Finding a new job when you’re already employed can be difficult and uncomfortable. Whether you’re leaving because you hate your boss or because you found an excellent opportunity to grow yourself, it’s important to remember the age old saying: Don’t burn your bridges.
I’ve worked as a recruiter for the last 9 years. That means I’ve been the “other employer” hundreds of times. I’ve coached many of my new hires through leaving their previous employer with integrity, and today I’m going to share those tips with you.
For starters, when it comes to setting up interviews, try your best to work around your current hours so you don’t have to call off. Can you come in early for the interview? Can you meet during lunch? It’s definitely best to try to find an alternative time to meet before you call in sick.
Now, once you secure an offer and you’ve decided you are definitely leaving, you’ll need to give an official notice. Typically speaking, this should be at least two weeks but could be up to three or four weeks, depending on the situation.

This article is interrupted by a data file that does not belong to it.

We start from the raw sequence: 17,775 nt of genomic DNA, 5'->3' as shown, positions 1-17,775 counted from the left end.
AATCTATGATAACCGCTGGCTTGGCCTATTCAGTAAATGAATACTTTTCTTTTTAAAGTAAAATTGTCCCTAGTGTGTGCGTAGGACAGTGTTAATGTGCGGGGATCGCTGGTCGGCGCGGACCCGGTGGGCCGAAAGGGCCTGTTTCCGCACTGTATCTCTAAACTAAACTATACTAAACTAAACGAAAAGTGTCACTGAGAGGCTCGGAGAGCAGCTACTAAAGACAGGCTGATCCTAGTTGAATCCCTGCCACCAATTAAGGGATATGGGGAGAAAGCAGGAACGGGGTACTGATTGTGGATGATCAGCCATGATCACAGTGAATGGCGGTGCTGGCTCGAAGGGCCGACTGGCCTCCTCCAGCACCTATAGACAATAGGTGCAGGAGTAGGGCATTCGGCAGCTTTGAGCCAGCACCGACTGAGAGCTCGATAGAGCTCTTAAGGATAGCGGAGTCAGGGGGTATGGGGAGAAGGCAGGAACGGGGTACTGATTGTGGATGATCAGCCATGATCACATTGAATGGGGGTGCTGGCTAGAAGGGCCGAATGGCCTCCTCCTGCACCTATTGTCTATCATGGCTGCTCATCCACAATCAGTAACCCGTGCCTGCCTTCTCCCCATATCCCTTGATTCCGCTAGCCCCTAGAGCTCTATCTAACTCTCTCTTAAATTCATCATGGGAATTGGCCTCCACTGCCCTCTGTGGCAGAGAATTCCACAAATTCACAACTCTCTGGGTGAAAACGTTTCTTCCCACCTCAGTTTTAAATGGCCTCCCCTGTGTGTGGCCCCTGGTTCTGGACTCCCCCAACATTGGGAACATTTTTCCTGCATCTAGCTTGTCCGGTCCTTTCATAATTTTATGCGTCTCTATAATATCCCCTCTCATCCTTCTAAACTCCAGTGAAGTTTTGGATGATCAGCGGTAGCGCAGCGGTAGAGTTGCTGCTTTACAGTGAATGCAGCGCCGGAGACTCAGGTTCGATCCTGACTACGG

As a recruiter, I wouldn’t recommend more than three weeks or so. While you may still have a few loose ends to tie up at your old job, your new employer probably wants to get you trained and adding value as soon as possible.
You’ll need to provide a written resignation letter for your boss, but make sure you give it to him in person. In the letter, you should let them know when your last day will be, and—even if you hated your job, for the sake of not burning bridges THANK THEM. Whether or not you enjoyed your time there, you were able to grow and learn more from the opportunity.
From there, it’s time to start moving on. Stay productive as you work out your last two weeks and be sure anyone who is taking on your work is prepared to do so.
And then, after your notice period, you’ll start your new job and hopefully, you’ll love it.
As you get settled in to the new position, you should continue any friendships and relationships from your former job. Be sure to keep a positive relationship with your old boss and absolutely don’t talk badly about them or the company.
After all, the point of this whole “don’t burn your bridges” thing is that you never know when you’ll need someone’s help down the road.